When I spoke with Matt Rowe of Rowe and King , he reminded me that “A coach provides an athlete with assurance that the sweat and tears they pour in to their sport is actually of benefit! Even the best bike riders question themselves and their training at times, which is where a coach is worth their weight in gold. Confidence and reassurance.”

So so true!

Everyone has moments of doubt, of their motivation, their ability or reason and having someone externally cheering you on and fighting in your corner is so incredibly valuable. That feedback and reassurance a coach provides can help you with your motivation, so you remain consistent in your training and ultimately achieve your goals.

They provide feedback about how your training is progressing

We all like getting stronger, faster and hitting new PBs, right?

Thing is, it’s not possible to get a new result EVERY single session. You may not see a new max power, but that doesn’t mean you aren’t progressing or getting stronger. Subtle shifts can be going on in the background because they can see the bigger picture.

I’ve found it incredibly valuable to get regular feedback from my coach about how I am responding to the training load – both positive or negative. That feedback loop goes two ways also – by communicating regularly with my coach about any lingering fatigue, injuries or illness I can make the most of their expertise and ultimately my performance.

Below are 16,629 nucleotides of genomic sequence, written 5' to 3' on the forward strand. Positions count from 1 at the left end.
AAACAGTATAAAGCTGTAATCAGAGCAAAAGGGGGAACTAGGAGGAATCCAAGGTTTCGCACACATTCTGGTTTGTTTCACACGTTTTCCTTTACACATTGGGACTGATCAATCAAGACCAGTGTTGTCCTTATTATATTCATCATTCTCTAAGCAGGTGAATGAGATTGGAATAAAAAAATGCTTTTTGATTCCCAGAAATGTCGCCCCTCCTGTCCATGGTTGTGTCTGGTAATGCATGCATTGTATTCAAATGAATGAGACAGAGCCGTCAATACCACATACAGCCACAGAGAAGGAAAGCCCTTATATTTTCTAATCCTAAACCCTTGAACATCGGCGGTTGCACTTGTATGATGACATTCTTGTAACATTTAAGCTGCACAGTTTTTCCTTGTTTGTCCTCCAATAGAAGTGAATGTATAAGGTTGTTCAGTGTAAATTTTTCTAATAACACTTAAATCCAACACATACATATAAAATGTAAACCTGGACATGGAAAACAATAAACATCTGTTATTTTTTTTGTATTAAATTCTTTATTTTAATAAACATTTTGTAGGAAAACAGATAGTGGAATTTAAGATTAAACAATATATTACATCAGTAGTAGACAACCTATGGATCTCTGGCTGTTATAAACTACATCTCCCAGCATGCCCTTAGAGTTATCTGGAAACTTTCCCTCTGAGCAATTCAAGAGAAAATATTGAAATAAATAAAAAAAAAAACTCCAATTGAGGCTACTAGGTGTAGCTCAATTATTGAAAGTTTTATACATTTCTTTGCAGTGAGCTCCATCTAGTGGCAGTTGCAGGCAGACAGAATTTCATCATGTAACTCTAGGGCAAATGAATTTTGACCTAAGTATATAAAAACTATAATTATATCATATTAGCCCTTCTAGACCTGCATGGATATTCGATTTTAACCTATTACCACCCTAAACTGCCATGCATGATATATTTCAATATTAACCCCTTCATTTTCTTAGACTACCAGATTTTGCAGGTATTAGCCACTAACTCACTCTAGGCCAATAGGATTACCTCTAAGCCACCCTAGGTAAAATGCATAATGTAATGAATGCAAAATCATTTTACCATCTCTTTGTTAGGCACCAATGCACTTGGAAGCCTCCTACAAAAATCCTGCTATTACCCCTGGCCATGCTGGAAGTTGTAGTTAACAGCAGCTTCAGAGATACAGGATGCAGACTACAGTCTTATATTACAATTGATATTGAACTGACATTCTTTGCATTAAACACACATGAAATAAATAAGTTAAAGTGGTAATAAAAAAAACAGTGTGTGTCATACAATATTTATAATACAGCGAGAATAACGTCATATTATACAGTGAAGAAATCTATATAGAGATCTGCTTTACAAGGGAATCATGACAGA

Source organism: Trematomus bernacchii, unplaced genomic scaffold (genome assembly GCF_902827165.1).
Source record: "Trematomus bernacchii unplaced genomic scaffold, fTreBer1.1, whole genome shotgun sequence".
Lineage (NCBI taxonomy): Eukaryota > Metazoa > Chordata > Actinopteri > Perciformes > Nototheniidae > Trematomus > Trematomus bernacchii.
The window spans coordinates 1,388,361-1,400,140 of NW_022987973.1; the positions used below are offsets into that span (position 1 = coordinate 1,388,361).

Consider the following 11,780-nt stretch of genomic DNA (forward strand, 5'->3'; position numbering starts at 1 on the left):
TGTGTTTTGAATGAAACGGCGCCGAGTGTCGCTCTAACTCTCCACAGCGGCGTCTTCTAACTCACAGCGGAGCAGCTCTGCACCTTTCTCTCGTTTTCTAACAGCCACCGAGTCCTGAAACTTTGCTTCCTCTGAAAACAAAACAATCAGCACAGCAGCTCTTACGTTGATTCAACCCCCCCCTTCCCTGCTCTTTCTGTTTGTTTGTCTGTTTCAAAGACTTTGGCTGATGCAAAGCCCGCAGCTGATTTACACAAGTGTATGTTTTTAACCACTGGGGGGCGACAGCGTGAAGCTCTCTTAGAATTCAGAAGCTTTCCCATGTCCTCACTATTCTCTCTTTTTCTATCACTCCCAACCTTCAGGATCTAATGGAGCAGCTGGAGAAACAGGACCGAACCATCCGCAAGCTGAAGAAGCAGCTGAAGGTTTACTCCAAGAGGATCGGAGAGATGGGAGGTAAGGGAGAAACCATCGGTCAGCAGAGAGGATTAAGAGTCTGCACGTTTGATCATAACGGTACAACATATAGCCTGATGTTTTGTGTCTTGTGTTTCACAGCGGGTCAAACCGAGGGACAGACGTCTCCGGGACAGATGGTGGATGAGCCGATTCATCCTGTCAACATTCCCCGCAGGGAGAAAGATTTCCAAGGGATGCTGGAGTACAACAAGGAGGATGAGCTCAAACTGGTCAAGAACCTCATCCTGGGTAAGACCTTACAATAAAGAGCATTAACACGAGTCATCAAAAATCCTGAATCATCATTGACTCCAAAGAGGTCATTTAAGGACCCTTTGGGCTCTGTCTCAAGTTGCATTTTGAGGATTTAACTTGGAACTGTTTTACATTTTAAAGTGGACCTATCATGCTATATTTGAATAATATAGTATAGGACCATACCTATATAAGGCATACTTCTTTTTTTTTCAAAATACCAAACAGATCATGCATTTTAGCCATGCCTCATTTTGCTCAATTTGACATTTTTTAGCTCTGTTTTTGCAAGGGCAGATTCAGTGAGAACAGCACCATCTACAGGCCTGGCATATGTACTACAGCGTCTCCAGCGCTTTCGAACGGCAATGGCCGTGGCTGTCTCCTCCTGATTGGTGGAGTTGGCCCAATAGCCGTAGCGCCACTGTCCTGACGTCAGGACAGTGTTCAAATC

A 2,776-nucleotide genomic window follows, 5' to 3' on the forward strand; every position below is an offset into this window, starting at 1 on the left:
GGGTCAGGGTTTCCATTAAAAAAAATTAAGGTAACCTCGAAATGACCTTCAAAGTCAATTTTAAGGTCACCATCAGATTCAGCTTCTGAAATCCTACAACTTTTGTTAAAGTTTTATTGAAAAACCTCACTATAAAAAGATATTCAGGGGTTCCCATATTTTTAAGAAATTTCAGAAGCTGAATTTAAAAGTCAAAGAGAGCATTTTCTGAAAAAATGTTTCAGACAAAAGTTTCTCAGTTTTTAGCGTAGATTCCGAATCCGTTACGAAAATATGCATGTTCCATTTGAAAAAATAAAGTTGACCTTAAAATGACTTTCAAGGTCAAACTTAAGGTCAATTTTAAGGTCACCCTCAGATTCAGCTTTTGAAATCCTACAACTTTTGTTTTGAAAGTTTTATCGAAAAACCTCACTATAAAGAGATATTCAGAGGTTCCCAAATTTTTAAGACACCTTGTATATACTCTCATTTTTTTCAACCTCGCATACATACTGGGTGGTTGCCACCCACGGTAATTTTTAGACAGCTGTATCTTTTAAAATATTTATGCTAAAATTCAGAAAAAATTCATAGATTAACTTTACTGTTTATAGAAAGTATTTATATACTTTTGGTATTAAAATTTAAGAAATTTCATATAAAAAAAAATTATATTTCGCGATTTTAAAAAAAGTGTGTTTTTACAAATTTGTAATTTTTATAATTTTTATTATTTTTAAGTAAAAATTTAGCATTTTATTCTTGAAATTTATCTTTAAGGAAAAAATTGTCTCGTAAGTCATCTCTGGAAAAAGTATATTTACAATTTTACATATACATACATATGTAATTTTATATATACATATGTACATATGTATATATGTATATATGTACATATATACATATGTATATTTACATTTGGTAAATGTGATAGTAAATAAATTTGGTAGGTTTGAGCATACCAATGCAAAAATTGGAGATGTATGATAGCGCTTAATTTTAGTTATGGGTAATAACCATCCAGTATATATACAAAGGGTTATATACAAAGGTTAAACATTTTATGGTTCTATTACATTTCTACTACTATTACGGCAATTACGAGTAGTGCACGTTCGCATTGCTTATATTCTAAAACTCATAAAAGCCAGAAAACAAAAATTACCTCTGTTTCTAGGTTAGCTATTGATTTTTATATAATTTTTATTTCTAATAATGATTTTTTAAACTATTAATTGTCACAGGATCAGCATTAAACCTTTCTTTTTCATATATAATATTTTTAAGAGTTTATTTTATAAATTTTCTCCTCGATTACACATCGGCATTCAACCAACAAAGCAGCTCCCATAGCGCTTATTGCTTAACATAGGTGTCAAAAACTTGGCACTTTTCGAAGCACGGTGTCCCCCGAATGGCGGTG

Different coaches work in different ways. Some might log a months worth or training sessions at once, update on a weekly basis or while others may provide daily updates. It all depends on what sort of input you thrive on.

Every coach is different and just like relationships, not all will be right for you. Finding the coach that suits you best can take time and a few conversations.

Your training and nutrition can work together for optimal gains

From the perspective of a sports dietitian, having a clear training plan in place leads the way to develop a nutrition strategy that suits your specific goals and gets results.

I see so many athletes eating the same thing day in day out of habit, which could be holding them back from recovering optimally or getting the most out of their training.

The intensity, duration and focus of each training session you do is going to influence what is best to eat before, during and after. It’s not about being high or low carb, from my perspective as a sports dietitian this is about being smart with your carbs. Sometimes high, sometimes low.

Some sessions could be ideal for a fasted training to improve endurance capacity, while you want to be fully fuelled for a sprint session or else you’ll keep on missing those top watts. It all comes back to your training plan and the key goals for that session.

By working with a coach and having a clear training plan in mind you can then adjust your food intake to suit so that you can then train, recover and perform at your peak.

Happy Training!

Gemma

Do you want sports nutrition advice to improve your cycling training sessions? Gain clarity about what to eat when for optimal results on and off the bike? Why not book an online sports nutrition consultation to make the most of your training and performance goals.